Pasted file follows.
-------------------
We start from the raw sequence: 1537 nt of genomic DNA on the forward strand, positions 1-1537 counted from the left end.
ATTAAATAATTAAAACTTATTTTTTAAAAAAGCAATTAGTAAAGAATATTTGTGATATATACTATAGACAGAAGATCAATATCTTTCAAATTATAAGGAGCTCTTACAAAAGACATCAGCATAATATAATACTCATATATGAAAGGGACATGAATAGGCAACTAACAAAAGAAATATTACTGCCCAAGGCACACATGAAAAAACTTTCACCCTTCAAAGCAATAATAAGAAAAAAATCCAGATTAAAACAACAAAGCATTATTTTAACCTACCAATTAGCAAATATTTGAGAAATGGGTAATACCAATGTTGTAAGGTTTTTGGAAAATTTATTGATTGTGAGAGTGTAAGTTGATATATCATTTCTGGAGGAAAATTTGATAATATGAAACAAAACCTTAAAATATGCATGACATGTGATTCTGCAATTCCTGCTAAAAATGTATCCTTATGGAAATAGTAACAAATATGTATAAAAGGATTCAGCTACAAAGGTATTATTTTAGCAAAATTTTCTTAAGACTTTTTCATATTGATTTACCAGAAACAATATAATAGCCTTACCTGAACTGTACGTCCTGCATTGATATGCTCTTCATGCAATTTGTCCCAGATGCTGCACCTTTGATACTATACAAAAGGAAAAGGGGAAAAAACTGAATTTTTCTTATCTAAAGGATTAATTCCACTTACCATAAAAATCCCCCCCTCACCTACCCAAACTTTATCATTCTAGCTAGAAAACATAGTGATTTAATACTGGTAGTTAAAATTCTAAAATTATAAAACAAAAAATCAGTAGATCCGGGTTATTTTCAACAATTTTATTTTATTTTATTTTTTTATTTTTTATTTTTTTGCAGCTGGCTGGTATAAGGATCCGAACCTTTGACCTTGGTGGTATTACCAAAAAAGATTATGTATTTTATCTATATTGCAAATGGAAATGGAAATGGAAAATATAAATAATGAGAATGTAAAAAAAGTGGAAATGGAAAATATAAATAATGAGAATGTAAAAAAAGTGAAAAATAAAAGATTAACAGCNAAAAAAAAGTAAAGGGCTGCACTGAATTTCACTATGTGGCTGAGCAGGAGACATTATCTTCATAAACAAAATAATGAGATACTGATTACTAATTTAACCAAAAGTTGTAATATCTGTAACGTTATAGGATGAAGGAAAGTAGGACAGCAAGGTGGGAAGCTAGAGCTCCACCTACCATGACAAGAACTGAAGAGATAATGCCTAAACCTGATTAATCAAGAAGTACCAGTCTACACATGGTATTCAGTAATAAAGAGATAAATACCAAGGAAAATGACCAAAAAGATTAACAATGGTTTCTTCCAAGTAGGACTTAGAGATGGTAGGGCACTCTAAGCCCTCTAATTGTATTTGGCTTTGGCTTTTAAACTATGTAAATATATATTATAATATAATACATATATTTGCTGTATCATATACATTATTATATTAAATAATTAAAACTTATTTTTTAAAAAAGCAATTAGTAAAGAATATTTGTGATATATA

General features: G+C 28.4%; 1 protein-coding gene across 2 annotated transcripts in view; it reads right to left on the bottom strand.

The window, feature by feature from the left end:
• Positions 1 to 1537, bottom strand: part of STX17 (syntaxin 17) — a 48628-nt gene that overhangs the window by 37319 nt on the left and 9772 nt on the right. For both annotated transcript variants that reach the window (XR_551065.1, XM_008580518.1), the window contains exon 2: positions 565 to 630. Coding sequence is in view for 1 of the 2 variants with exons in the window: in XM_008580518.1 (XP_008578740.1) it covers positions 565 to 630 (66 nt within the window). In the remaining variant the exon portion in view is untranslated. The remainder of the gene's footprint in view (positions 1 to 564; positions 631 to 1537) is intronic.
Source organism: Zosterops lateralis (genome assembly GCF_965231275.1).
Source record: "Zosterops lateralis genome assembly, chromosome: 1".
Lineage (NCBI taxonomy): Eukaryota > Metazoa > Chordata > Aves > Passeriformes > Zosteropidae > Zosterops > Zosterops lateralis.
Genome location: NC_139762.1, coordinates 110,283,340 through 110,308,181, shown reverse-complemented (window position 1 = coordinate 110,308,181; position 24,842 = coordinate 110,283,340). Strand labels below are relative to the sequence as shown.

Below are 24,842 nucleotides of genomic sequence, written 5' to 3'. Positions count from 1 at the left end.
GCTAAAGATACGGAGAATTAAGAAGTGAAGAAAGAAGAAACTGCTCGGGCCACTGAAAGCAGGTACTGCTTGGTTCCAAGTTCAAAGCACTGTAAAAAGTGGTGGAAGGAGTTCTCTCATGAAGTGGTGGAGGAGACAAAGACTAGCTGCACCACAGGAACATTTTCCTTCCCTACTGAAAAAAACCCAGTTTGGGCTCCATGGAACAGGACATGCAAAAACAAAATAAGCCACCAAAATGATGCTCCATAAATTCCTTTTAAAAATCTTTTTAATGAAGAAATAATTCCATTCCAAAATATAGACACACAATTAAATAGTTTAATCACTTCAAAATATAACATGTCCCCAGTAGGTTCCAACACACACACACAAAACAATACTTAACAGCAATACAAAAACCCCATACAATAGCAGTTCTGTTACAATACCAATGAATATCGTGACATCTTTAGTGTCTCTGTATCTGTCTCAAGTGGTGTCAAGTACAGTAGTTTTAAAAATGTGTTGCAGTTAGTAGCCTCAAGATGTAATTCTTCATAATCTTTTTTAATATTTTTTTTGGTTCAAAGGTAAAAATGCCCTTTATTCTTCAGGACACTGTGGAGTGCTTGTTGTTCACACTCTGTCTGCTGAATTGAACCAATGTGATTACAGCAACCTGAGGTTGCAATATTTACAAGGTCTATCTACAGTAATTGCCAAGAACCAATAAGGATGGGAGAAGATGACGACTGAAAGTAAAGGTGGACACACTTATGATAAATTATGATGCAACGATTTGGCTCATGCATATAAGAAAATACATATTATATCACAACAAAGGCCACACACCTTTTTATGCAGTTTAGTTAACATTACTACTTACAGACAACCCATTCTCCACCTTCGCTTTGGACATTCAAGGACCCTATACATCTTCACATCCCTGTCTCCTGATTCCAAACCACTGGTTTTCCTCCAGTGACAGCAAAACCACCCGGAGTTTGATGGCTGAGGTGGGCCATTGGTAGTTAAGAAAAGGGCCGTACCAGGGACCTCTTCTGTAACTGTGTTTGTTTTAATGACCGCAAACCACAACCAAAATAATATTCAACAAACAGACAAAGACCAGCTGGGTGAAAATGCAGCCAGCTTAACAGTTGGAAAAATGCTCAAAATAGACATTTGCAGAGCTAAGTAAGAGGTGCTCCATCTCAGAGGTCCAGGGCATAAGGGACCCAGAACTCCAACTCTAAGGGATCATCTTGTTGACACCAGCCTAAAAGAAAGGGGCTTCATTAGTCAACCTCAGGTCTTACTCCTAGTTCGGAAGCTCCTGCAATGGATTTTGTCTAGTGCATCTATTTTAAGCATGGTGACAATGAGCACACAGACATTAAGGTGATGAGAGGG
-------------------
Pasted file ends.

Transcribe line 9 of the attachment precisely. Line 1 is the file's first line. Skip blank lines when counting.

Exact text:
Genome location: NC_139762.1, coordinates 110,283,340 through 110,308,181, shown reverse-complemented (window position 1 = coordinate 110,308,181; position 24,842 = coordinate 110,283,340). Strand labels below are relative to the sequence as shown.